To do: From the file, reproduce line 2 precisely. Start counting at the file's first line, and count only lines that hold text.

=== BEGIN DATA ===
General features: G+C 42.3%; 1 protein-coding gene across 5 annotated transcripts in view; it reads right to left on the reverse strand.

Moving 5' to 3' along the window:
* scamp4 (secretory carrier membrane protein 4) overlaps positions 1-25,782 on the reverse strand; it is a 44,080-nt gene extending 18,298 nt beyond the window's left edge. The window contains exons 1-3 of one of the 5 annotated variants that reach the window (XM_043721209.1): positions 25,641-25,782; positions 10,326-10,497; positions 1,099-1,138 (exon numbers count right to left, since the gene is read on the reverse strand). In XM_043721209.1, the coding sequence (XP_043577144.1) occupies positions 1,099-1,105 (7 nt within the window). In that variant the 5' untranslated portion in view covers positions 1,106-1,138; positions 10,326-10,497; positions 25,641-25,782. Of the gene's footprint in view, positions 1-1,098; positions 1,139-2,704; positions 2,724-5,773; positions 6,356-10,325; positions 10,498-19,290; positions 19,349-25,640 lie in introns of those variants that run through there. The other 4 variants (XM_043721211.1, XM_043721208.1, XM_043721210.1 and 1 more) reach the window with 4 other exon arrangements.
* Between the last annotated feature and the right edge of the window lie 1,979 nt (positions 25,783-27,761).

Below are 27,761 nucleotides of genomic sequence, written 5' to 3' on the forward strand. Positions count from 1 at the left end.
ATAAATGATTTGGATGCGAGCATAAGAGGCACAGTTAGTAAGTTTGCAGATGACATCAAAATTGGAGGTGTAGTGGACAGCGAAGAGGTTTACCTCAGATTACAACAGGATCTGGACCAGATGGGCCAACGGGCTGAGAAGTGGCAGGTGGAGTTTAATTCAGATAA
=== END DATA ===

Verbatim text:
Moving 5' to 3' along the window: